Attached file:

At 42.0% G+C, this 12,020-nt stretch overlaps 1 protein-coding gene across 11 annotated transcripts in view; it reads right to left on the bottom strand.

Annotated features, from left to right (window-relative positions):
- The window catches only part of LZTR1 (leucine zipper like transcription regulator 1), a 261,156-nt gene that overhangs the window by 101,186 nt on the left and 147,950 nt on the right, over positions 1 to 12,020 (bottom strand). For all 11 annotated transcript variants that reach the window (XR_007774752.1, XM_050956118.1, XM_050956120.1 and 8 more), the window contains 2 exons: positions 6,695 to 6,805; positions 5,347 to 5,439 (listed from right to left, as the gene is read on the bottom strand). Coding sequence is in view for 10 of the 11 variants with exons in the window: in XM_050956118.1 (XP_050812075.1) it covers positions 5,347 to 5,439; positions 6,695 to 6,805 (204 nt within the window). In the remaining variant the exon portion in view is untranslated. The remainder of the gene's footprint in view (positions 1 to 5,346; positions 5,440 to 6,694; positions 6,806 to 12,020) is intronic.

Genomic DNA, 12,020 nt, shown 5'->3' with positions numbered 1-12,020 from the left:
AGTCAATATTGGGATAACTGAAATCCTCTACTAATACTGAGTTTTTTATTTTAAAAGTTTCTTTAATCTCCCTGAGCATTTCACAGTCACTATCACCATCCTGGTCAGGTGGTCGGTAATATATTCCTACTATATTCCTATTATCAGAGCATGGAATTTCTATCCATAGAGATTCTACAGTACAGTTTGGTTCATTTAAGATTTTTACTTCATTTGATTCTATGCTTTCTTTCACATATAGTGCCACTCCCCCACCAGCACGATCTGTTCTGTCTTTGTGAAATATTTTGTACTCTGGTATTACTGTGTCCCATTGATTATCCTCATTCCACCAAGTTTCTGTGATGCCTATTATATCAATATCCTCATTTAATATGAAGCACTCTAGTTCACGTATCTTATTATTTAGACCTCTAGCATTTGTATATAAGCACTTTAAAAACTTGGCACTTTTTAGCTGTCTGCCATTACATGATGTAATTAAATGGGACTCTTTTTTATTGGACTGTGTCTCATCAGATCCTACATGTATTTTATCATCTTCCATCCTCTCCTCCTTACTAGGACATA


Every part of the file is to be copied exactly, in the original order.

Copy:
At 42.0% G+C, this 12,020-nt stretch overlaps 1 protein-coding gene across 11 annotated transcripts in view; it reads right to left on the bottom strand.

Annotated features, from left to right (window-relative positions):
- The window catches only part of LZTR1 (leucine zipper like transcription regulator 1), a 261,156-nt gene that overhangs the window by 101,186 nt on the left and 147,950 nt on the right, over positions 1 to 12,020 (bottom strand). For all 11 annotated transcript variants that reach the window (XR_007774752.1, XM_050956118.1, XM_050956120.1 and 8 more), the window contains 2 exons: positions 6,695 to 6,805; positions 5,347 to 5,439 (listed from right to left, as the gene is read on the bottom strand). Coding sequence is in view for 10 of the 11 variants with exons in the window: in XM_050956118.1 (XP_050812075.1) it covers positions 5,347 to 5,439; positions 6,695 to 6,805 (204 nt within the window). In the remaining variant the exon portion in view is untranslated. The remainder of the gene's footprint in view (positions 1 to 5,346; positions 5,440 to 6,694; positions 6,806 to 12,020) is intronic.

Genomic DNA, 12,020 nt, shown 5'->3' with positions numbered 1-12,020 from the left:
AGTCAATATTGGGATAACTGAAATCCTCTACTAATACTGAGTTTTTTATTTTAAAAGTTTCTTTAATCTCCCTGAGCATTTCACAGTCACTATCACCATCCTGGTCAGGTGGTCGGTAATATATTCCTACTATATTCCTATTATCAGAGCATGGAATTTCTATCCATAGAGATTCTACAGTACAGTTTGGTTCATTTAAGATTTTTACTTCATTTGATTCTATGCTTTCTTTCACATATAGTGCCACTCCCCCACCAGCACGATCTGTTCTGTCTTTGTGAAATATTTTGTACTCTGGTATTACTGTGTCCCATTGATTATCCTCATTCCACCAAGTTTCTGTGATGCCTATTATATCAATATCCTCATTTAATATGAAGCACTCTAGTTCACGTATCTTATTATTTAGACCTCTAGCATTTGTATATAAGCACTTTAAAAACTTGGCACTTTTTAGCTGTCTGCCATTACATGATGTAATTAAATGGGACTCTTTTTTATTGGACTGTGTCTCATCAGATCCTACATGTATTTTATCATCTTCCATCCTCTCCTCCTTACTAGGACATA